19th century philosophy

2001: A Space Odyssey


An example of a state of absorption that illustrates coming to know “the idea” can be found in the introduction sequence 2001: Space Odyssey.

Unlike most movies that grab our attention with action or dialogue sequences, 2001 starts with a completely black screen and building music (Gyorgy Lireti-Atmospheres) which sets an immersive mood. This prepares us for the visual show that follows. An alignment of the moon, earth, and the sun emerging from behind of the earth. This scene is accompanied by the iconic tune “Also sprach Zarathustra” by Richard Strauss, we are completely immersed in the scene. We are not thinking about the plot or the technical elements of the movie, but we are fully captivated by this visual and auditory experience.

In this moment of absorption, we are experiencing what Schopenhauer calls the “Knowing the idea” through art. The alignment of planets is not just a scene but represents something bigger that provokes feelings of awe and wonder, allowing us to contemplate our world.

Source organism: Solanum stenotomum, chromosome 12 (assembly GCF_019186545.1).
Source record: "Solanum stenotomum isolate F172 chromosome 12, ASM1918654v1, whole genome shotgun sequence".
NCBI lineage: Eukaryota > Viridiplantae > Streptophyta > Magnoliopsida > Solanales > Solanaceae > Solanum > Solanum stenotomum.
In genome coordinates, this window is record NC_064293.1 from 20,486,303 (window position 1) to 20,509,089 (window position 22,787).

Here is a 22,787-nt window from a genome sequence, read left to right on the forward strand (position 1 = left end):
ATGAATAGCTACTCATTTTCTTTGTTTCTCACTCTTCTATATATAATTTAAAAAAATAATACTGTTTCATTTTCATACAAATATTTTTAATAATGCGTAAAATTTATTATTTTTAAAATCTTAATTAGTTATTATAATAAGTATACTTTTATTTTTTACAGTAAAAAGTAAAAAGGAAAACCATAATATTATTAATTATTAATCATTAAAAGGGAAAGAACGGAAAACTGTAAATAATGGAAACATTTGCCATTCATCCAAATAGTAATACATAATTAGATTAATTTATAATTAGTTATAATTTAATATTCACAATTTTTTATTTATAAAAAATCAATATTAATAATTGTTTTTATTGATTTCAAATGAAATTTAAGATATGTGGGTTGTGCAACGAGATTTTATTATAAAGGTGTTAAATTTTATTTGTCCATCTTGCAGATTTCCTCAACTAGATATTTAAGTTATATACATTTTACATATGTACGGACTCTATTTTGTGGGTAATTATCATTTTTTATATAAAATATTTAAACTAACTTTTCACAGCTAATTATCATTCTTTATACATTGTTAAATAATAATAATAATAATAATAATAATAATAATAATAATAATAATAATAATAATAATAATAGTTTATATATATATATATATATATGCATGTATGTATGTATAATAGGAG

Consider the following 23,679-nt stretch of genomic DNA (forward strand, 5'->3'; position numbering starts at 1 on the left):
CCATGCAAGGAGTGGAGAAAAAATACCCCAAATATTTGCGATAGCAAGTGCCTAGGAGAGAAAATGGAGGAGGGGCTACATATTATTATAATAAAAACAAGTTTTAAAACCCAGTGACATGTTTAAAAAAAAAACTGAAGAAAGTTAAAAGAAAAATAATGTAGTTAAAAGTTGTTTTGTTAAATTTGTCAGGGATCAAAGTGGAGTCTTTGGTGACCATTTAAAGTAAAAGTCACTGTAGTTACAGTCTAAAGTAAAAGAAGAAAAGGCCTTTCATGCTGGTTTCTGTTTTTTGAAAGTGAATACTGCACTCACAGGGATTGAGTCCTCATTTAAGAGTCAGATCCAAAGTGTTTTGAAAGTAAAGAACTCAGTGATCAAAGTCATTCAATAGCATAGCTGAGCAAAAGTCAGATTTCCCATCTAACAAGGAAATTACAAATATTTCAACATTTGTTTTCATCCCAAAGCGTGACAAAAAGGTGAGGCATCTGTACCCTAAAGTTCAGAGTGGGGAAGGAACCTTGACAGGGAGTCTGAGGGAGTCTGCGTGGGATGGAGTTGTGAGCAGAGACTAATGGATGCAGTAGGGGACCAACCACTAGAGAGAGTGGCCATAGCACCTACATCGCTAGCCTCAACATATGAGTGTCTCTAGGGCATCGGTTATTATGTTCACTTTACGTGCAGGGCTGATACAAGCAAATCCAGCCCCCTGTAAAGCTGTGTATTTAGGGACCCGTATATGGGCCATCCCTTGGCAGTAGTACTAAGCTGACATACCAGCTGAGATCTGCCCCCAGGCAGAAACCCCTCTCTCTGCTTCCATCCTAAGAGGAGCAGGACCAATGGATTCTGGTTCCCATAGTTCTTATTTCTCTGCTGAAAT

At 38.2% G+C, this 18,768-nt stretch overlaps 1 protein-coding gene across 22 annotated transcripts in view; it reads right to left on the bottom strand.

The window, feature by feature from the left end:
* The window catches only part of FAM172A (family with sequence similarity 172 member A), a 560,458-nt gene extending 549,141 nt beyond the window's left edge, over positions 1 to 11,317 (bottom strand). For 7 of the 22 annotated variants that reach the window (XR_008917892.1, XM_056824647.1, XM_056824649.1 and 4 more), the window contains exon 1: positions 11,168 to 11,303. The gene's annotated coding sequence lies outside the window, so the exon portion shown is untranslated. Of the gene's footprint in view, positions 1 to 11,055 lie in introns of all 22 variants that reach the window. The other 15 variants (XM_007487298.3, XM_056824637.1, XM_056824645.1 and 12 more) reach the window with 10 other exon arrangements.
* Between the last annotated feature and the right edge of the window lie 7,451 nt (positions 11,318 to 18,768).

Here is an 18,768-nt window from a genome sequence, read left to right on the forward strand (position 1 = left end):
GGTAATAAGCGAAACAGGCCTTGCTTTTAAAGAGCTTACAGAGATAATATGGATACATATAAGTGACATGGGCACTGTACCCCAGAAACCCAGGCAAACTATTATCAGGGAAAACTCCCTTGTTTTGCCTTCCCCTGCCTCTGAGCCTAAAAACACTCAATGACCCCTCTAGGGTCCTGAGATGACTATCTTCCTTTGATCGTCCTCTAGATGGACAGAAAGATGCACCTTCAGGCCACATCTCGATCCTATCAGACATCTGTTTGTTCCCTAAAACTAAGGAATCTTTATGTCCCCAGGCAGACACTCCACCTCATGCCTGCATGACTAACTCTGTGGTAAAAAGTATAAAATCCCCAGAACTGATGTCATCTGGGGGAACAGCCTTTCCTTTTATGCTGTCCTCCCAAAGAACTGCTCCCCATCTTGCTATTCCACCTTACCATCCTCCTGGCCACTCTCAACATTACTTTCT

The Ambiguity of Mona Lisa

The Mona Lisa is a famous portrait that has fascinated people for a long time but its true meaning is still debated. Despite several interpretations, it’s hard to say what’s the painting meaning or what message the artist(Da Vinci) is attempting to convey. For example, one person might describe Mona Lisa’s smile as enigmatic and mysterious but another person can also see Mona Lisa’s expression as unhappy, but both are still seeing the same painting. However, despite trying to express their thoughts, they’ll discover how difficult is to capture the true meaning of the painting. This struggle emerges from the ambiguity of the Mona Lisa’s expression, which makes it hard to find a true interpretation.
The difficulty of capturing the true meaning of the Mona Lisa mirrors Hegel’s idea of the difficulty of capturing what we say or truly mean. Just as people struggle to explain the Mona Lisa expression, people also find it difficult to express clearly their thoughts.